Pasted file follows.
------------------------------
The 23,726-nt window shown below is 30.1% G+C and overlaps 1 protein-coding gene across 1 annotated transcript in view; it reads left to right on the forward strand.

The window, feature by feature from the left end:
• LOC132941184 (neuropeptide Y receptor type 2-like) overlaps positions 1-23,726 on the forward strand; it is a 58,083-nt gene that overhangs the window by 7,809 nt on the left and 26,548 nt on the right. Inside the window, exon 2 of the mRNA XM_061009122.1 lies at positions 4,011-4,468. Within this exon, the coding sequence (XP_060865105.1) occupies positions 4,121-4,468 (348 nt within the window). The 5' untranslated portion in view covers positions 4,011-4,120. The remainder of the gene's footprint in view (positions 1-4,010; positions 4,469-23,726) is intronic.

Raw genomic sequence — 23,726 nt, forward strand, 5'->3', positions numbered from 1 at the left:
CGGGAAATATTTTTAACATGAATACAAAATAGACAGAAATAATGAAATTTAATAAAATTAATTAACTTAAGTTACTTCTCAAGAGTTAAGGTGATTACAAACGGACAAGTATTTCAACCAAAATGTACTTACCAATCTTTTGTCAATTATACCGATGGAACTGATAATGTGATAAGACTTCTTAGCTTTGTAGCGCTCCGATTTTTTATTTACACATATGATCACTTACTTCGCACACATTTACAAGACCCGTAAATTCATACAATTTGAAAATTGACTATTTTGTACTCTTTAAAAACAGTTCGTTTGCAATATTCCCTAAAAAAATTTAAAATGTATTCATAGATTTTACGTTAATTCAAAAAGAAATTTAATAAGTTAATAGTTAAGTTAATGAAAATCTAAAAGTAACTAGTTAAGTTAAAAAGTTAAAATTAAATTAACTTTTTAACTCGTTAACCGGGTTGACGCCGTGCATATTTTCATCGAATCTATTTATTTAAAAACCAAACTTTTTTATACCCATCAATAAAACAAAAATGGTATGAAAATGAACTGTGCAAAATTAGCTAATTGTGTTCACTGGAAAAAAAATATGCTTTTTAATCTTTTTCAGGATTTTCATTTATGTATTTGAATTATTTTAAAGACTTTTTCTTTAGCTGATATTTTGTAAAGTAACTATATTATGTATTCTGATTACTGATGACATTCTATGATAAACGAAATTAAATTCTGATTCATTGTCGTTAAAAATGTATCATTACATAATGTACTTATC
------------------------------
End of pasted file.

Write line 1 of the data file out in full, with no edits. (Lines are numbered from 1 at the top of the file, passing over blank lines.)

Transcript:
The 23,726-nt window shown below is 30.1% G+C and overlaps 1 protein-coding gene across 1 annotated transcript in view; it reads left to right on the forward strand.